Lucy Oliver at Sunderland College
Support: Lucy has mentored aspiring referees as an FA Tutor for almost a decade and lectured in sports management since 2008

TOP female referee Lucy Oliver believes there will be a woman refereeing in the Premier League one day.

But she is convinced it will only happen when someone is good enough.

“There’s no doubt in my mind that we’ll see one,” the Newcastle-based official insisted.

“Sian Massey-Ellis has assisted in the Premier League for some years now so it can be achieved.

“We’ve got some fantastic girls coming through. There’s competition out there so, to be one of 16/17 operating on the elite league, it’s not something that’s going to be achieved overnight.

“When? You know, when they meet the fitness, laws of the game and the assessment requirements.”

Lucy Oliver career profile

The sight of female officials at a football match is increasingly common yet still raises eyebrows, particularly in the men’s game where many think they stick out like the proverbial sore thumb.

Lucy currently runs the line in the National League North after being promoted to Level 3 last season – two away from officiating at elite level.

But the 26-year-old, who has been refereeing for 12 years, thinks people’s perception of officiating male football as a woman is far different from the reality.

“For me, as far as the players are concerned, my reality has always been that they don’t care if I’m fat, thin, tall, short, male or female, they want someone that’s going to referee games to the best of their abilities,” she said.

“As soon as you blow that whistle you are not ‘she’ or ‘he’ you are ‘ref’. That’s just the role you fit within and it’s what you’ve got to do.”

The talking point of women taking charge of men’s matches at a professional level has received more attention in recent times – ever since a high-profile sexism scandal erupted in 2011.

Sian Massey-Ellis was caught up in the middle of a media storm after Sky Sports pundits Richard Keys and Andy Gray were sacked for claiming she didn’t know the offside rule.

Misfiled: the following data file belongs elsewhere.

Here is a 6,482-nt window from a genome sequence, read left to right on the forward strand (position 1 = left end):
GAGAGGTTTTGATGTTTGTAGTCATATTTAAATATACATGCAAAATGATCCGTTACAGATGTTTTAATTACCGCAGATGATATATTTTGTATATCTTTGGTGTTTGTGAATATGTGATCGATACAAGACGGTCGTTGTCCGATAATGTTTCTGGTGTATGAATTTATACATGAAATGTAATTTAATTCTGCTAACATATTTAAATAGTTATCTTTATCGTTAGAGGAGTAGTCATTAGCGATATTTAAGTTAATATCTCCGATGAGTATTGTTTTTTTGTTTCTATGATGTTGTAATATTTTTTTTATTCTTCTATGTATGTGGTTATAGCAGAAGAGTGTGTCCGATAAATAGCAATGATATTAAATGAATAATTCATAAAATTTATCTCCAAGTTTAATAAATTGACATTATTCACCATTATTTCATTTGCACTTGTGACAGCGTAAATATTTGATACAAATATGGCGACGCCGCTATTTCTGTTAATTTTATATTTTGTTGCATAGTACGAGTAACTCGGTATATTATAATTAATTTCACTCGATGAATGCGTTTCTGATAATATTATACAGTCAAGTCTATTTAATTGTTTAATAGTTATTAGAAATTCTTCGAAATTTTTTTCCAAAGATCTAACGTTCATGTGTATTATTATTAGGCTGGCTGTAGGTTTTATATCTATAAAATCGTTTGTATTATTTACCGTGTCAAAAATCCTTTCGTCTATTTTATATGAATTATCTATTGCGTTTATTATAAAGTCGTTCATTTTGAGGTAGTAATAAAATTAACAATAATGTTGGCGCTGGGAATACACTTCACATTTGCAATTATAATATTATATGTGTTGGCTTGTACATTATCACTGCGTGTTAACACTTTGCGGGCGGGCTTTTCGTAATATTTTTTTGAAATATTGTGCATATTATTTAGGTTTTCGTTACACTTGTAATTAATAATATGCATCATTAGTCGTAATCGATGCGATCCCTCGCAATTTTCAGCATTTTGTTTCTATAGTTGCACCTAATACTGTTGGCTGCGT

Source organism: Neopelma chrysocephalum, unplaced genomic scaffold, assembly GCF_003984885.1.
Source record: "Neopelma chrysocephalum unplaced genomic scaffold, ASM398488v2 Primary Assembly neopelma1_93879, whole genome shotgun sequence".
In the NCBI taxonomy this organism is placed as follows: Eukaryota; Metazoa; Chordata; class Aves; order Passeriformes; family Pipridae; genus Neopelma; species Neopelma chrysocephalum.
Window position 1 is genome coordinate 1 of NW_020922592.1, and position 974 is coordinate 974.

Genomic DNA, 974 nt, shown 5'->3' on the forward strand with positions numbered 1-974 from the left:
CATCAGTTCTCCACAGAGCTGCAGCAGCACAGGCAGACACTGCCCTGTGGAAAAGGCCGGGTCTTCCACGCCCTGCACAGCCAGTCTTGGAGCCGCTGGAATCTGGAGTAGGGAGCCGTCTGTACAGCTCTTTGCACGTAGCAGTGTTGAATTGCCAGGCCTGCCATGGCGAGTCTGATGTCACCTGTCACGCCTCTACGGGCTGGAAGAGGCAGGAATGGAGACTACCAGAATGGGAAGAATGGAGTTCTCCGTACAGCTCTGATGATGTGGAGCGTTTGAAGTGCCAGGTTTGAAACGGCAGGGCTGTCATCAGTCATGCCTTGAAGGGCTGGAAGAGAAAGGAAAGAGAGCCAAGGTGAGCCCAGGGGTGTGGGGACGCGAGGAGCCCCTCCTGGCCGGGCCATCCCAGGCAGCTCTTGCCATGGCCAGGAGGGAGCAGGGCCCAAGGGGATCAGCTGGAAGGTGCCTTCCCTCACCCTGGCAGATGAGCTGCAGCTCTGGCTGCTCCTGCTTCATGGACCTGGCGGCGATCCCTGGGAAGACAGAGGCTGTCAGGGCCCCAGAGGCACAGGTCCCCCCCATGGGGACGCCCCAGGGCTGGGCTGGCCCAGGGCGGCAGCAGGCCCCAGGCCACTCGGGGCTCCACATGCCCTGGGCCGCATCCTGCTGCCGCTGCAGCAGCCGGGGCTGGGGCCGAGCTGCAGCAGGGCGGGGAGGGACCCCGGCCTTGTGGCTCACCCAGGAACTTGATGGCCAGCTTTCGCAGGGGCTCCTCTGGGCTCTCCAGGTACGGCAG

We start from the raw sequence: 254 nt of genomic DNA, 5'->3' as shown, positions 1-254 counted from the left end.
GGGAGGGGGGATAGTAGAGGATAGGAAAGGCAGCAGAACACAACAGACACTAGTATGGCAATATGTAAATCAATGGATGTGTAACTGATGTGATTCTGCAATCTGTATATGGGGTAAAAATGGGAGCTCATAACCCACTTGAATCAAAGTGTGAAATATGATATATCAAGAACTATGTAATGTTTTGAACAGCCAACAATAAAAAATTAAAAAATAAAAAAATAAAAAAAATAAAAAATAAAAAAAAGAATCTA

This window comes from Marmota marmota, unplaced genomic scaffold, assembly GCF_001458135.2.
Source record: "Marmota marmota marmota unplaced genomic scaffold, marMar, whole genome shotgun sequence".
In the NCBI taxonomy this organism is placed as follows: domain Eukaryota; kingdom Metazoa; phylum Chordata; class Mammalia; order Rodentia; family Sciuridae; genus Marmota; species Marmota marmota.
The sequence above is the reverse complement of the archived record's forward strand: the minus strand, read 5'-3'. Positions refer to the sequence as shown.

Lucy was a victim of discrimination herself in 2014 after being told by Northumberland County FA’s vice-president John Cummings, who was subsequently dismissed, that ‘a woman’s place is in the kitchen’.

However, she firmly believes it doesn’t matter as a match official should be judged on their ability – not their gender.

“I think the fitness and laws of the game tests and promotion criteria are there for a reason,” said Lucy, who has been married to Premier League whistler Michael Oliver for a year.

“If you’re good enough and meet the criteria then you should do it. If you don’t meet the criteria for whatever reason then no you shouldn’t [officiate in the men’s game].

“If you’re not up to scratch then they will remove you from lists, so I think all the time you meet those requirements, I don’t think there’s a debate to be had.”

Despite the aforementioned incidents, the profile of female refereeing is growing all the time.

It reached a high point a year ago when Amy Fearn led a team of women officials for the first Women’s FA Cup Final at Wembley, where Lucy will end her season as fourth official for this year’s showpiece on May 14.

But across the sporting world, it appears stereotypical attitudes towards females still exist, with controversial comments recently by Formula 1 boss Bernie Ecclestone that women drivers would ‘not be taken seriously’ adding fuel to the fire.

Lucy, nevertheless, feels the current state of football is ‘in a positive place’ and only people themselves can alter their outlook of female officials.

“When you look at the growth of the women’s game and the Women’s Super League, the numbers of females and males participating in the game, everything’s doing really well. People won’t like a referee for X, Y or Z – you can’t control that,” she said.